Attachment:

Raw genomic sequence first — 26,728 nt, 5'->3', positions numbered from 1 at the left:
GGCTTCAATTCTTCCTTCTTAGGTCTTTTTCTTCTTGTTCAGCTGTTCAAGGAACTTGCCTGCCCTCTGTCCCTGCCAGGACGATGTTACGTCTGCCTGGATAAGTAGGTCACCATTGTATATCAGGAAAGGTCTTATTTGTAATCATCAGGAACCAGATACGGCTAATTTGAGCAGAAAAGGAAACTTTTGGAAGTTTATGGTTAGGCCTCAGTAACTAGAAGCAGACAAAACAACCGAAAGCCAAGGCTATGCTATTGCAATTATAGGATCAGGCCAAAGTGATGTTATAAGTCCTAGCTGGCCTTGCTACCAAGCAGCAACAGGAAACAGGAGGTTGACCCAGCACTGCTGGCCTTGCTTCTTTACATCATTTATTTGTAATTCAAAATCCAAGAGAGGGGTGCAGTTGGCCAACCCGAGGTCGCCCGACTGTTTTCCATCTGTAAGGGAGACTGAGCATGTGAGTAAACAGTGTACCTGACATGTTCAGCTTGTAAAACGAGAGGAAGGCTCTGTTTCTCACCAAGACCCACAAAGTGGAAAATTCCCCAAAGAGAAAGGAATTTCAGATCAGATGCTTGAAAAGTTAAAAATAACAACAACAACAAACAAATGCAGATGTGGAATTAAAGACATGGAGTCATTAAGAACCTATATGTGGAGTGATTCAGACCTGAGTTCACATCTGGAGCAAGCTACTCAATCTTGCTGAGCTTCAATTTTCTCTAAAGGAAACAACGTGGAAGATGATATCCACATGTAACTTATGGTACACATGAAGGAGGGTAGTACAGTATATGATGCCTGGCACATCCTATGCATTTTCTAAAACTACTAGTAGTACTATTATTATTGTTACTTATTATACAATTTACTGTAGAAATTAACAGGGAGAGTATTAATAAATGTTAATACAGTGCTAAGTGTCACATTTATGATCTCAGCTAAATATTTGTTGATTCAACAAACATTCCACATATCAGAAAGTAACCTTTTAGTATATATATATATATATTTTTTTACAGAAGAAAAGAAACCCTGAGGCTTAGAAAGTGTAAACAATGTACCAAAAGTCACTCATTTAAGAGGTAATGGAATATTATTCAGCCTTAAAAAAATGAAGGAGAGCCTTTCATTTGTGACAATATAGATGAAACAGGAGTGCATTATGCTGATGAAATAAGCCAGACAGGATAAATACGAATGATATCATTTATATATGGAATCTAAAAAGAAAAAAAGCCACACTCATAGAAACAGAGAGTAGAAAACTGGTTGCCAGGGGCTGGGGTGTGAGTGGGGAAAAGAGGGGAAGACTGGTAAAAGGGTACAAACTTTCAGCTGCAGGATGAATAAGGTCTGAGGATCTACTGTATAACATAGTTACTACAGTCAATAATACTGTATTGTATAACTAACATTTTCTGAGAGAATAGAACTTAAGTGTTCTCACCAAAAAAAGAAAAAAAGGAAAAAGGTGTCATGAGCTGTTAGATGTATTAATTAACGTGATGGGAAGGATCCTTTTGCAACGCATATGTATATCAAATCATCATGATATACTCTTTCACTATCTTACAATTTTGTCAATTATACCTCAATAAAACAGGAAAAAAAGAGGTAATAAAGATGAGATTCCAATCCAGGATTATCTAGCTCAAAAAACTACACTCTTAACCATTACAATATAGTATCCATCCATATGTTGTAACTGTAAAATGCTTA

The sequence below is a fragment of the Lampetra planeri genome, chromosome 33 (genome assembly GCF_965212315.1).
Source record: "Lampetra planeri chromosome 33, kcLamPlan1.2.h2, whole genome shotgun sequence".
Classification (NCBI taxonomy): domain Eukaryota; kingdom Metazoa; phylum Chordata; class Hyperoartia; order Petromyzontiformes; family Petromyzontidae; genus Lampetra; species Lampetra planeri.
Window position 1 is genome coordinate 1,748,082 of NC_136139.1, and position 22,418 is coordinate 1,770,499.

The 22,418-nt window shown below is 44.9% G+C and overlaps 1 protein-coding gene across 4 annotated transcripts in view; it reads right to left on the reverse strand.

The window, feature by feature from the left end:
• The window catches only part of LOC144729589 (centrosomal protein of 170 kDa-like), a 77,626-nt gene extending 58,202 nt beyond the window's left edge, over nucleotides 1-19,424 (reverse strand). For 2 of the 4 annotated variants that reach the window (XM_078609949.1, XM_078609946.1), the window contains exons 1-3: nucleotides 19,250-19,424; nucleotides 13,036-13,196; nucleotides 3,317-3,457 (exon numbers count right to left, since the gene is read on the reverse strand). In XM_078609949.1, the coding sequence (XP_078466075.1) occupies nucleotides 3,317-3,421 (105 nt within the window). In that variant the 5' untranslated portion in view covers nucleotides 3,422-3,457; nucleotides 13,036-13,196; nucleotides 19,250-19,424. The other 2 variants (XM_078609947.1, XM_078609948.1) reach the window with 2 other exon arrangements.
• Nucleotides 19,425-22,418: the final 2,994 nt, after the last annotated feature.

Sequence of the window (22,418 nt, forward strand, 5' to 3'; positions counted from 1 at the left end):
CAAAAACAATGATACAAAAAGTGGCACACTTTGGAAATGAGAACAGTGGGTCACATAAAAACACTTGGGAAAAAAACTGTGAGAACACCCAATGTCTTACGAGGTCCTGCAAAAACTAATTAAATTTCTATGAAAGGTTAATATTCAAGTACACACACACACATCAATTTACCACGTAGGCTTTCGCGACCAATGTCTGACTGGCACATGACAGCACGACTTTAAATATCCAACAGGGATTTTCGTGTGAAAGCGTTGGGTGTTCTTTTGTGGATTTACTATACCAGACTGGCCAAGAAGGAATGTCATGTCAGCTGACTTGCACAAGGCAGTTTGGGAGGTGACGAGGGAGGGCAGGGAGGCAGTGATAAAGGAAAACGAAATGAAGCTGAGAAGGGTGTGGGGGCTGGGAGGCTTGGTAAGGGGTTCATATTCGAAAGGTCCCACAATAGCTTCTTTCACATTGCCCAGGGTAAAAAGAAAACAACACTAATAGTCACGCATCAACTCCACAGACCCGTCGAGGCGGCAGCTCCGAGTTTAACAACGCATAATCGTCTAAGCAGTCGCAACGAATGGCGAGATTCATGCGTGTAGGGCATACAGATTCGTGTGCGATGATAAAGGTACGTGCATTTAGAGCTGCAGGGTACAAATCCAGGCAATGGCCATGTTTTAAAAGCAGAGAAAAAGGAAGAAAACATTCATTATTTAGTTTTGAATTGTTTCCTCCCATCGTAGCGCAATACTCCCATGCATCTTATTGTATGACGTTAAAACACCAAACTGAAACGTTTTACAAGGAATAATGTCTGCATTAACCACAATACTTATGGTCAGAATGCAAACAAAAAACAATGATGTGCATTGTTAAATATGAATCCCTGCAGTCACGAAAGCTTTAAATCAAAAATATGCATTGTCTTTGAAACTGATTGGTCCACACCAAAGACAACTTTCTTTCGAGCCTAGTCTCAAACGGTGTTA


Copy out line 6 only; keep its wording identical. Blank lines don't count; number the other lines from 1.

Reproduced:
Window position 1 is genome coordinate 1,748,082 of NC_136139.1, and position 22,418 is coordinate 1,770,499.